The oscillator can produce sawtooth, pulse, and triangle waves, and comes with some truly unique modifiers to make great sounds. For example, the Metalizer can add some complex harmonics to give it a very metallic sound, which is great if you want to play something very harsh-sounding. The sub oscillator can also add extra force at the lower end. You can then put this sound through the Steiner-Parker filter, which has low pass, high pass, and band pass filtering options; and you can push the resonance up so high that it starts to self-oscillate.

Mod Matrix

The Mod Matrix is a miniature patch bay that enables you to connect various parameters up with each other. You can either connect the MicroBrute’s own parameters up with each other, or you can use the Mod Matrix to patch it up with external equipment. It can then become like a module as part of a modular synthesizer setup.

Step Sequencer & Syncable LFO

The internal step sequencer has 8 sequences of up to 64 steps each. You can simply record yourself playing on the keyboard and then play it back, perfectly quantized. The Low-Frequency Oscillator can also be synchronised to the sequencer, which is great for keeping everything in time. But the LFO can also go right up into the audible sound range.

Connectivity

The MicroBrute comes with various connection options. For connecting to other analog equipment, there is the CV gate. For connecting to digital equipment, you have a choice between either the MIDI port or USB port. It also has a line out for connecting to a mixer or amplifier, and a headphone socket.


PROS & CONS IN DEPTH

Solid Construction

If you are going to be using a synth live, the last thing you want is a fragile synth that breaks easily. With the MicroBrute having a good sturdy construction, it means you can confidently take it from gig to gig and be sure that it’s unlikely to break. Also, like the girl in the video above, you could play around with it on the train and come up with great ideas while on the move.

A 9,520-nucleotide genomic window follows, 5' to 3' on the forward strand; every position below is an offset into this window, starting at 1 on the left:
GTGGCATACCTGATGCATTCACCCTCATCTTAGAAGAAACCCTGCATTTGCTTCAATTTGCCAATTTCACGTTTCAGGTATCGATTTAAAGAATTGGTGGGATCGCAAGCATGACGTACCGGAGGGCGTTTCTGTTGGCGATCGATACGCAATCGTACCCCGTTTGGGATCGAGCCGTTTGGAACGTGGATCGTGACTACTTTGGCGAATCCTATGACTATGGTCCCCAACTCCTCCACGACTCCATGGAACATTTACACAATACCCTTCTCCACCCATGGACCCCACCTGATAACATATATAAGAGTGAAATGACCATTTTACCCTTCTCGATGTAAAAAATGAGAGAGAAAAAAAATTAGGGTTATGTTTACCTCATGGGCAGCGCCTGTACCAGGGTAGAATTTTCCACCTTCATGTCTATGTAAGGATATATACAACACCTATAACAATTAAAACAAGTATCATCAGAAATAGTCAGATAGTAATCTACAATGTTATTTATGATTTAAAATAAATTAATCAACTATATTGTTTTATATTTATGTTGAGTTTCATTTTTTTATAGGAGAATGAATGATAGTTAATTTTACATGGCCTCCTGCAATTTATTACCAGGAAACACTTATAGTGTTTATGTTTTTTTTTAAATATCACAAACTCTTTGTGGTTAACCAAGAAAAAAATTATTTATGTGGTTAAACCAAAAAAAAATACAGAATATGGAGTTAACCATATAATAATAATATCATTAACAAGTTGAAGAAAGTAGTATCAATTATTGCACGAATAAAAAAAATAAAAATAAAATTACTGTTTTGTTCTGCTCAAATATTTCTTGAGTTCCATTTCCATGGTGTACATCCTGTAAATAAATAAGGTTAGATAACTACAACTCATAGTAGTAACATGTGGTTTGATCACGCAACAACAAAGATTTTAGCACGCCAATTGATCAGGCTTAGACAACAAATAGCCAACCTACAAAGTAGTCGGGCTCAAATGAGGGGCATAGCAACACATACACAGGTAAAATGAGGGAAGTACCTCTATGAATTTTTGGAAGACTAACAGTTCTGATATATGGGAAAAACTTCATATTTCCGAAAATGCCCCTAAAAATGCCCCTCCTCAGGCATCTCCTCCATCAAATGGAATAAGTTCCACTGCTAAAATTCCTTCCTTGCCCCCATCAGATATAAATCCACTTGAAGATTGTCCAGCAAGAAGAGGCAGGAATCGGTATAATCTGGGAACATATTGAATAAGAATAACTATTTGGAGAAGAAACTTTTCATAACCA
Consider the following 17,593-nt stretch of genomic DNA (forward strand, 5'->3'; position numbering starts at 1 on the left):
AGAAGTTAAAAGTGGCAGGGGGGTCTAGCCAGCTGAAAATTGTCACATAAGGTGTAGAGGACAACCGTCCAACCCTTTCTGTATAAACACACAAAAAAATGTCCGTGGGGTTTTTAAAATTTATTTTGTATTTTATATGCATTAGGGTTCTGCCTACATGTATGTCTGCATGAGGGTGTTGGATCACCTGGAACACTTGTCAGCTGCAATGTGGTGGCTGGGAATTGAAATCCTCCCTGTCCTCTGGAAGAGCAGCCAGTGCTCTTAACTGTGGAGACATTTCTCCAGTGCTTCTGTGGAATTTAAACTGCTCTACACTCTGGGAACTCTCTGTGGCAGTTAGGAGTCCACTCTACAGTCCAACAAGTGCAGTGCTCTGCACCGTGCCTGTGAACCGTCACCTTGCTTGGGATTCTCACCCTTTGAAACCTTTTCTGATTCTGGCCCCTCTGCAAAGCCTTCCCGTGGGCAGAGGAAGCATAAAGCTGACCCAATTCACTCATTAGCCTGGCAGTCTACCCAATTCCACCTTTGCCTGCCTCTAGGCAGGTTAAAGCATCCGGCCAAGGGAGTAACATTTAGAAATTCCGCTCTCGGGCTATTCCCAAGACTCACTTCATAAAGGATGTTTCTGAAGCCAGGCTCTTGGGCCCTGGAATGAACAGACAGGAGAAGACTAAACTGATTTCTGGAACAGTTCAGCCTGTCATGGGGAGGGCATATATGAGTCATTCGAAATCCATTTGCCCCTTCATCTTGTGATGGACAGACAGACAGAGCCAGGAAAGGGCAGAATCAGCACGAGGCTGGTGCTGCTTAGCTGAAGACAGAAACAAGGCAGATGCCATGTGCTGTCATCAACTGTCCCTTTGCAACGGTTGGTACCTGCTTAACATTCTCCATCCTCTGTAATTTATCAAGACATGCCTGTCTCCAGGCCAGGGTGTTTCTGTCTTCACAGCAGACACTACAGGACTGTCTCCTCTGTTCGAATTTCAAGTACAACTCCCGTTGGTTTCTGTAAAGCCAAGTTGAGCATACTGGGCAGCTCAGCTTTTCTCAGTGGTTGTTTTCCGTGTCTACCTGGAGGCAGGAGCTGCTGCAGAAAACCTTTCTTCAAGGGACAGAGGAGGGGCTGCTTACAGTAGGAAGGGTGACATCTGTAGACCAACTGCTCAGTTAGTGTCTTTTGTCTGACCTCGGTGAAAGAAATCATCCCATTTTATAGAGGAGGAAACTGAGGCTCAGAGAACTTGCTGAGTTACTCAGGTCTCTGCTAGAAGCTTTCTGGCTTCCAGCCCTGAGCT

Easy to Use

Not everyone is an expert on sound synthesis, so it definitely helps when a synthesizer is easy to use. This is often the case when it comes to analog synths because all their parameter adjustments are immediately available via knobs that you can turn. So you can just get stuck straight in and start playing around with the sounds. People learn best by doing, and the MicroBrute lets you do that as soon as you turn it on.

Amazing Sounds

For such a reasonably priced synth, the MicroBrute certainly packs some punch in the sound department. It is particularly suited to aggressive sounds, so if you are looking for hard basses or raw, metallic-sounding leads, then you can definitely get those with the MicroBrute. Even though it only has one oscillator, it can do a lot with that oscillator to create some truly awesome sounds.

100% Analog Synth with Modern Connectivity

The great thing that seems to be happening these days is there are some new analog synthesizers that come with modern connection options. It’s a great combination, to be able to have the analog sounds of the past with the ability to connect up to modern equipment via MIDI or USB. But you can still connect to analog gear using the CV gate, so you’ve really got all bases covered.

Great Step Sequencer

I must admit, I was actually pleasantly surprised that the MicroBrute contains its own sequencer. I thought it certainly provided enough for the money just with the great sounds that it can produce. So to have a step sequencer that is capable of sequencing up to 8 sequences for up to 64 notes, that’s really good. You can record yourself playing notes into the keyboard and it can then play them back in perfect timing, so it doesn’t even matter if you’re not perfect at playing in time.